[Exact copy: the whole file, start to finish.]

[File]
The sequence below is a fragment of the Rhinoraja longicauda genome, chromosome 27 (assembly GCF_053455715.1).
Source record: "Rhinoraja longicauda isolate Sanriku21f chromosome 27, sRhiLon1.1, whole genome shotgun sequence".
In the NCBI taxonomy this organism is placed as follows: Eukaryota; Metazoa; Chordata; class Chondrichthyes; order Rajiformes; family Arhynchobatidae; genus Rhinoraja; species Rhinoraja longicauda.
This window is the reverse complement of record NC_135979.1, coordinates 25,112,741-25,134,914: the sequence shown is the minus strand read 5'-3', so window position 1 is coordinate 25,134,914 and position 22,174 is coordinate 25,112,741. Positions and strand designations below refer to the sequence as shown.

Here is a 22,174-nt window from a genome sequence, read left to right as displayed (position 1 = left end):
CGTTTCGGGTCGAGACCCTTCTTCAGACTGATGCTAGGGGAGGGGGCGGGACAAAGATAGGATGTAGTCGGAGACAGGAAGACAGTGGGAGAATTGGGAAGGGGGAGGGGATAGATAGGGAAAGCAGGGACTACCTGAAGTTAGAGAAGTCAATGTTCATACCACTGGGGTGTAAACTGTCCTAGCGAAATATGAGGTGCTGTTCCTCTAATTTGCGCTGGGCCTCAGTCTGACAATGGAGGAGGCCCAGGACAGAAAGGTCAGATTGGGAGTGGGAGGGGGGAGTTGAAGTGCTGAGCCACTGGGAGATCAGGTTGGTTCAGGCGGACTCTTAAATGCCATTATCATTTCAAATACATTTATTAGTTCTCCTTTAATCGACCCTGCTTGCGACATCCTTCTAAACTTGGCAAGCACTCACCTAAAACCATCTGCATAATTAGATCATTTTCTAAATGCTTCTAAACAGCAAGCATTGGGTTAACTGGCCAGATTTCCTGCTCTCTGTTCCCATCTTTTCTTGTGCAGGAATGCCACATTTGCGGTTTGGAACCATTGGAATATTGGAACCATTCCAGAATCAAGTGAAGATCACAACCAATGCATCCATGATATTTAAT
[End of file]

The sequence below is a fragment of the Rhinoraja longicauda genome, chromosome 27 (assembly GCF_053455715.1).
Source record: "Rhinoraja longicauda isolate Sanriku21f chromosome 27, sRhiLon1.1, whole genome shotgun sequence".
In the NCBI taxonomy this organism is placed as follows: Eukaryota; Metazoa; Chordata; class Chondrichthyes; order Rajiformes; family Arhynchobatidae; genus Rhinoraja; species Rhinoraja longicauda.
This window is the reverse complement of record NC_135979.1, coordinates 25,112,741-25,134,914: the sequence shown is the minus strand read 5'-3', so window position 1 is coordinate 25,134,914 and position 22,174 is coordinate 25,112,741. Positions and strand designations below refer to the sequence as shown.

Here is a 22,174-nt window from a genome sequence, read left to right as displayed (position 1 = left end):
CGTTTCGGGTCGAGACCCTTCTTCAGACTGATGCTAGGGGAGGGGGCGGGACAAAGATAGGATGTAGTCGGAGACAGGAAGACAGTGGGAGAATTGGGAAGGGGGAGGGGATAGATAGGGAAAGCAGGGACTACCTGAAGTTAGAGAAGTCAATGTTCATACCACTGGGGTGTAAACTGTCCTAGCGAAATATGAGGTGCTGTTCCTCTAATTTGCGCTGGGCCTCAGTCTGACAATGGAGGAGGCCCAGGACAGAAAGGTCAGATTGGGAGTGGGAGGGGGGAGTTGAAGTGCTGAGCCACTGGGAGATCAGGTTGGTTCAGGCGGACTCTTAAATGCCATTATCATTTCAAATACATTTATTAGTTCTCCTTTAATCGACCCTGCTTGCGACATCCTTCTAAACTTGGCAAGCACTCACCTAAAACCATCTGCATAATTAGATCATTTTCTAAATGCTTCTAAACAGCAAGCATTGGGTTAACTGGCCAGATTTCCTGCTCTCTGTTCCCATCTTTTCTTGTGCAGGAATGCCACATTTGCGGTTTGGAACCATTGGAATATTGGAACCATTCCAGAATCAAGTGAAGATCACAACCAATGCATCCATGATATTTAAT